Patrons and staff gathered at Sway to bid bye bye as the downtown bar passed on to the next world, joining its brethren in depraved bar heaven. Group portrait artist Nick McManus was on hand to capture the mournful revelry of Sway’s last night on earth with instant snapshots from The Impossible Project, á la a young Ryan McGinley at Lit Lounge (RIP).
I first met Jify Shah back in 2014 when things were looking up for the owner of Cameo Gallery, a venue that became a mainstay in the Williamsburg music scene after it opened in 2009 on North 6th Sreet. It was the beginning of the summer and he’d just opened a restaurant featuring tropical cocktails named for figures in the Brooklyn music scene (“Losing My Edge,” with jalapeño-infused vodka) and food inspired by the stuff he ate as a kid growing up in Curaçao, a small island in the Caribbean.
Only a year later, rumors surfaced about the future of Cameo, which had quickly become one of the last remaining DIY institutions in the area. At first, Jify was hard to reach and clearly unwilling to talk about what was really going on. I was hoping his silence indicated Cameo would remain open for a little bit longer before Williamsburg is entirely overtaken by shadowy LLCs and glittering towers. No such luck. “I never thought it would’ve become what it did,” Jify told us.
Cheap-eats lovers, get ready to cry into your napkins: Carrera’s, a small Mexican restaurant located off the Morgan L in Bushwick, may be taking a dirt siesta.
The consistently affordable prices at Carrera’s were a welcome comfort in the midst of a neighborhood that seems to be getting pricier by the day. Chips and salsa were free, chips and guac were $5, and their generously portioned entrees typically ran in the $7 to $11 range.
When Lit Lounge’s co-owner Erik Foss announced a month ago that the East Village institution would close after 13 years, we thought the place would have at least a few more wild nights in store if not the goodbye party of the decade. But after a particularly unseemly incident (even for Lit) a couple of weeks ago, the bar unceremoniously shuttered without so much as a nod and a “later, guys.”
Well, this is a bummer. One of our favorite Spanish spots, La Churreria, has called it a day. Just a month after we got all excited about a menu makeover that brought churro cups into the mix, the three-year-old sister restaurant of neighboring Socarrat has “closed for renovations,” per a Facebook message. But don’t get it twisted, heart-shaped churro fans: the Nolita cafe isn’t coming back. An inquiry reveals the ownership will be “launching a new concept,” with details coming soon.
You may have been shocked to see David Letterman’s entire set hauled into a dumpster the day after his final episode aired, but it came as no surprise to Eva Radke. During her 15 years in the film and television industry, she saw plenty of perfectly good stage materials thrown into the trash heap.
Just a couple months after Trash Bar (albeit a fictitious version of it) was called a “New York landmark” on network television, the Williamsburg dive has finally announced its closing date. Here’s the Facebook message that was posted over the weekend.
On Tuesday, Matt Nelson and Jacob Perkins, founders of Bushwick independent library and reading room Mellow Pages, announced on Facebook that their literary hangout, in its current form at least, will cease to exist at the end of the month. They’re making like many writers before them and saying later gator to New York City.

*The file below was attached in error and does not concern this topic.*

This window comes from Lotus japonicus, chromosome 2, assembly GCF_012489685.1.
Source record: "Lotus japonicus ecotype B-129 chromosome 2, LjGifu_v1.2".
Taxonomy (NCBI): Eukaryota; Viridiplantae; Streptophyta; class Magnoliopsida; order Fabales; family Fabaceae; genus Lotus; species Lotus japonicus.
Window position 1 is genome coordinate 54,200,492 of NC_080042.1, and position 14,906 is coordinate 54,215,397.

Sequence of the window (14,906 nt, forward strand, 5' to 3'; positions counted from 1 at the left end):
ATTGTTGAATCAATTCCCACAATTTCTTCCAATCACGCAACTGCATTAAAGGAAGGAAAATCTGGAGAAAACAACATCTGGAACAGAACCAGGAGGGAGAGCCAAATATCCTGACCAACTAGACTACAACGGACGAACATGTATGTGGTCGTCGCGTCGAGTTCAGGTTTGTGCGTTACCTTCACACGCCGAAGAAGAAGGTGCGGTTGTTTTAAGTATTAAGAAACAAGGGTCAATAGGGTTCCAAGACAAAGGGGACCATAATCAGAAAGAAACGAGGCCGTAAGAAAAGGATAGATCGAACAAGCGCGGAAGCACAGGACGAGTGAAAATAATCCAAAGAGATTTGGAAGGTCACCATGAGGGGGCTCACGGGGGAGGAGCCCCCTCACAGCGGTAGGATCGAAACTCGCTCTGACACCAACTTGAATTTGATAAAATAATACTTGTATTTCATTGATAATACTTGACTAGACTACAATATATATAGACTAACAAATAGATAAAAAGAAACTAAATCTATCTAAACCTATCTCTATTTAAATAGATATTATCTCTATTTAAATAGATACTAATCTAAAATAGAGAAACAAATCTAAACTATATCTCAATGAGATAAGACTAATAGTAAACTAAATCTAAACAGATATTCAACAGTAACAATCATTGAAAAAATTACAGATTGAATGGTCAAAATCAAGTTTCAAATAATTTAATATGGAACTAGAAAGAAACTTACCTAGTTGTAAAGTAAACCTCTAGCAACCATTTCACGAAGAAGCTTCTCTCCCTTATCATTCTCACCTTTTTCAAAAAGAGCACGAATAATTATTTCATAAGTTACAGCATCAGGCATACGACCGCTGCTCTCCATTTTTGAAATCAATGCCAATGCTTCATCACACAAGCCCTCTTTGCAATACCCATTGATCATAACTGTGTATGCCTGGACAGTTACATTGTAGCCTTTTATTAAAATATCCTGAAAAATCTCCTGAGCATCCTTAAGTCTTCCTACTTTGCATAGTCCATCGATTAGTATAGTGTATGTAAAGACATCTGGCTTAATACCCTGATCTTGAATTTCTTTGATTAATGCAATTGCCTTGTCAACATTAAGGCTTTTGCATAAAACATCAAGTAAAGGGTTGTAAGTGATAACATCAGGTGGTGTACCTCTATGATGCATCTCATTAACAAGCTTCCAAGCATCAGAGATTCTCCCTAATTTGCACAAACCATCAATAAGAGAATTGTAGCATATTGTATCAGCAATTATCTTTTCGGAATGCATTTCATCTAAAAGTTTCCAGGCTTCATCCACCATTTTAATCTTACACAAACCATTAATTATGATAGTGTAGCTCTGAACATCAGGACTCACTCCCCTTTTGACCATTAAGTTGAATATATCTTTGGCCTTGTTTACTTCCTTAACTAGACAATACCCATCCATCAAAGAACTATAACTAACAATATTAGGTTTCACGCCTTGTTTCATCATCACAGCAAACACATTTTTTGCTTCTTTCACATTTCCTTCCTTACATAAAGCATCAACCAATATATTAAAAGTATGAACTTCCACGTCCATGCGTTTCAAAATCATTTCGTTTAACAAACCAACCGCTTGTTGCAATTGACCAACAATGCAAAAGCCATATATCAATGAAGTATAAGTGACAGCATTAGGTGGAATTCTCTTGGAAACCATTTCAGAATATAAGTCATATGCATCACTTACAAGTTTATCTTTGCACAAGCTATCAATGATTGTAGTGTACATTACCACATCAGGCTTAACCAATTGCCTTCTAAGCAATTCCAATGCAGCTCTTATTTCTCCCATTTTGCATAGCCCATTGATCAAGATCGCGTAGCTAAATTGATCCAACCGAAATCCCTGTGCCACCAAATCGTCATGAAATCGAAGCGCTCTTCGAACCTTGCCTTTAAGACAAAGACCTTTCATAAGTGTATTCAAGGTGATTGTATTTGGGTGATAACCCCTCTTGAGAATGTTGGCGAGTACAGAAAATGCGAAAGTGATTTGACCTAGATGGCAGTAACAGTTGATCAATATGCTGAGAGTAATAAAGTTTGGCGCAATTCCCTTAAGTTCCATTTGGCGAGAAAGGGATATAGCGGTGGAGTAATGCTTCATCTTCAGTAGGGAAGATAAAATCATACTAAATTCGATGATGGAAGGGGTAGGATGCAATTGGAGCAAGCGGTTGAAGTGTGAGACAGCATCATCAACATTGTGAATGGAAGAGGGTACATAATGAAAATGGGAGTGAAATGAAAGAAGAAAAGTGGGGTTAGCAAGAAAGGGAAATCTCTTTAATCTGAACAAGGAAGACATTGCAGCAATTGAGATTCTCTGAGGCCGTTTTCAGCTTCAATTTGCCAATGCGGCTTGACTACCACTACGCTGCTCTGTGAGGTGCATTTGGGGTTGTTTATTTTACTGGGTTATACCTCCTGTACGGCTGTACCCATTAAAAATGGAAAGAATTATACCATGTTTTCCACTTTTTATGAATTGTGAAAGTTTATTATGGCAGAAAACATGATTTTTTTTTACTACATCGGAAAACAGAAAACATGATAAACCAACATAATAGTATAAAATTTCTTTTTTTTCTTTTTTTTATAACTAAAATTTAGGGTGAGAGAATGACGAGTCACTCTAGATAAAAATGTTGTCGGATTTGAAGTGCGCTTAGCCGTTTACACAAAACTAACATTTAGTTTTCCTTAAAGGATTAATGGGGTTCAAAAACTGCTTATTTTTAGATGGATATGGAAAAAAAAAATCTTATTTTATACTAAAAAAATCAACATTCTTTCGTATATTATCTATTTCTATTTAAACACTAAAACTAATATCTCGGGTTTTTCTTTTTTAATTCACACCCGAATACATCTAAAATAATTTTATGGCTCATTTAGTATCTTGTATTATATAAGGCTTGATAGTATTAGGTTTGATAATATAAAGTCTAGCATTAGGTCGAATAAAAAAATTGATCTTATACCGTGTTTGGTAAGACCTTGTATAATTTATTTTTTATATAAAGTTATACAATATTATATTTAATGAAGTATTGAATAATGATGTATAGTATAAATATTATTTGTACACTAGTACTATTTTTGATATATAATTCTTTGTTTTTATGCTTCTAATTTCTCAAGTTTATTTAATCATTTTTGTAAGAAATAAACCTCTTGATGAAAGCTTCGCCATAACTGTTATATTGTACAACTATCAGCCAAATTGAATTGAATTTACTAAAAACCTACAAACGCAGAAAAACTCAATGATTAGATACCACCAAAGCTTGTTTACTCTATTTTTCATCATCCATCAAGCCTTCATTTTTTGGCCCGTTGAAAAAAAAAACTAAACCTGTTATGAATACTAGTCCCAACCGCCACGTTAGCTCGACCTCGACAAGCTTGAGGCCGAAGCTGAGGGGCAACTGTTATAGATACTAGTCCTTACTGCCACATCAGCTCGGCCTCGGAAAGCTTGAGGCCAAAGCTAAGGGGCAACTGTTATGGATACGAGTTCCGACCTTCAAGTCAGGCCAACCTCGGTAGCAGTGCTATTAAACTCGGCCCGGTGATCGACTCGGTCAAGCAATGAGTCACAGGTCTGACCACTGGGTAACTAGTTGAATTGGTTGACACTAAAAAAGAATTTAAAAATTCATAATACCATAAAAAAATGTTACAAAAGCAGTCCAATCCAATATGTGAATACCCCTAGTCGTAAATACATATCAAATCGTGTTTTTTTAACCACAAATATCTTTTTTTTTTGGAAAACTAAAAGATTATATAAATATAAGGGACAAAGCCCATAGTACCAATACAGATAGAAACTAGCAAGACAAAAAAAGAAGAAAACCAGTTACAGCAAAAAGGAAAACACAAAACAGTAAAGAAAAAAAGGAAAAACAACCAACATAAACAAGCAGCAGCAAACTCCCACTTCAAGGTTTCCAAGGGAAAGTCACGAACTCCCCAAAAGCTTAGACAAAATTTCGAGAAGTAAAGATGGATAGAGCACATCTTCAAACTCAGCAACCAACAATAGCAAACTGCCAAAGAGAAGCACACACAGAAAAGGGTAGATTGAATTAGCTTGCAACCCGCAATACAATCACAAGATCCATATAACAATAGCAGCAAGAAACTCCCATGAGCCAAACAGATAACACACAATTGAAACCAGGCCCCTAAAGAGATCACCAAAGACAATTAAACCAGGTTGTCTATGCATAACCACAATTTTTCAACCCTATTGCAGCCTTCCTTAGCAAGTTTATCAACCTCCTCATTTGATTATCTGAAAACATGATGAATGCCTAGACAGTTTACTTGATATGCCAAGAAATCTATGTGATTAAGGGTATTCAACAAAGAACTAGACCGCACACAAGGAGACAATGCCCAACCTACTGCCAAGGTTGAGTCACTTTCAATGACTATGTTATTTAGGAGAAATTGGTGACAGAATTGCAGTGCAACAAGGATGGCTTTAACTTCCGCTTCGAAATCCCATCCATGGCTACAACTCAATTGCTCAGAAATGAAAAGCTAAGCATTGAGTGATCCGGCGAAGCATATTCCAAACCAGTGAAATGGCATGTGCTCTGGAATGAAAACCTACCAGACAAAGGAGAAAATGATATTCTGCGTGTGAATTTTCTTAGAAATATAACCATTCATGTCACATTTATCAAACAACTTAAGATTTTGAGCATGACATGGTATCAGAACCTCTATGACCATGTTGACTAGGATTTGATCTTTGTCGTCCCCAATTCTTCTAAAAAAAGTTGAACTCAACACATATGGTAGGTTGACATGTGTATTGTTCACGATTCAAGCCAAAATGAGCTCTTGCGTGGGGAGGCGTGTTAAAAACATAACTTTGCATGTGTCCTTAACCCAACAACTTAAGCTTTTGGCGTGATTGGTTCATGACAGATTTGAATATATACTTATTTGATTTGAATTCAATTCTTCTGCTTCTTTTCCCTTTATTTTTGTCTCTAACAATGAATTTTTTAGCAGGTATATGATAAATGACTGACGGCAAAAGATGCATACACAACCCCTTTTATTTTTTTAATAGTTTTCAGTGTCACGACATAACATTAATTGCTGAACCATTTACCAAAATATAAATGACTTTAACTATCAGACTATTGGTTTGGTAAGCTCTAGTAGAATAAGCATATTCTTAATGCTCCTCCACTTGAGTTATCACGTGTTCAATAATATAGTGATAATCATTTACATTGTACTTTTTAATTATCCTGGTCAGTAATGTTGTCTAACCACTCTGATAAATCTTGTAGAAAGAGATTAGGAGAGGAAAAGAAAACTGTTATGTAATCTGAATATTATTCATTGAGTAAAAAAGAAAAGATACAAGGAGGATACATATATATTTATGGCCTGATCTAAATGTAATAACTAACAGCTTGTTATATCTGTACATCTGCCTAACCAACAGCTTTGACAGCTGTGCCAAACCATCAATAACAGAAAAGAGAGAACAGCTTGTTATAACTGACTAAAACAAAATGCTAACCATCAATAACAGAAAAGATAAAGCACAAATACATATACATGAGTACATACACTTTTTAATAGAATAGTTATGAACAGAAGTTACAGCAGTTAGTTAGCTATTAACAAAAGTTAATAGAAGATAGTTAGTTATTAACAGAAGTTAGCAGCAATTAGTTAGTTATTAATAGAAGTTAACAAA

From April 17 to May 18, there’ll be no late-night or weekend L train service between Lorimer Street and Eighth Avenue, which is very, very bad news. And if you’re the type to cope with bad news by wolfing cruddy fast-food sandwiches, there’s worse news still: Williamsburg is not only losing subway service, it has also lost two of its Subway sandwich locations. Branches at 209 Bedford Avenue and 717 Grand Street have shuttered.
For better or worse, that doesn’t leave Williamsburg completely without Subways. For starters, there’s one further down Grand, on Bushwick Avenue. But if it’s a sando near the Grand Street stop you desire, how bout trying a Down by Law-themed one at this newcomer instead? We’ll take Jarmusch over Jared any day.
The Norbert’s Pizza flagship, at the corner of Myrtle Avenue and Charles Place, will be closing its graffitied grates for good next week. According to an employee, a new landlord has purchased the building and is sending them packing. No word yet on what’s moving in.
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La Nonna isn’t the only Williamsburger that’s closing its original location. Jane is closing the North 6th Street location it opened as a pop-up in 2010 and moving over to its two-year-old store on Grand Street.
Manager Katie Brainer pointed to a shift in demographic similar to the one the owner of Lavai Maria observed when that store moved to Greenpoint in November. “With all the bigger retailers moving in – J. Crew, Urban Outfitters, American Apparel — a lot of the smaller stores that were here when we first opened up, stores that we grew with, have closed,” said Brainer. “Which is kind of sad.” (Let’s not forget Madewell, which opened down the block in October.)
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Less than a couple of years after it was featured in Gothamist’s “Still Got It” column celebrating eateries that “continue to serve mouthwatering meals and drinks long after the buzz has faded,” La Nonna ain’t got it no more. We’re talking about the trattoria’s Bedford Avenue location, which opened in 2006 and closed this week.
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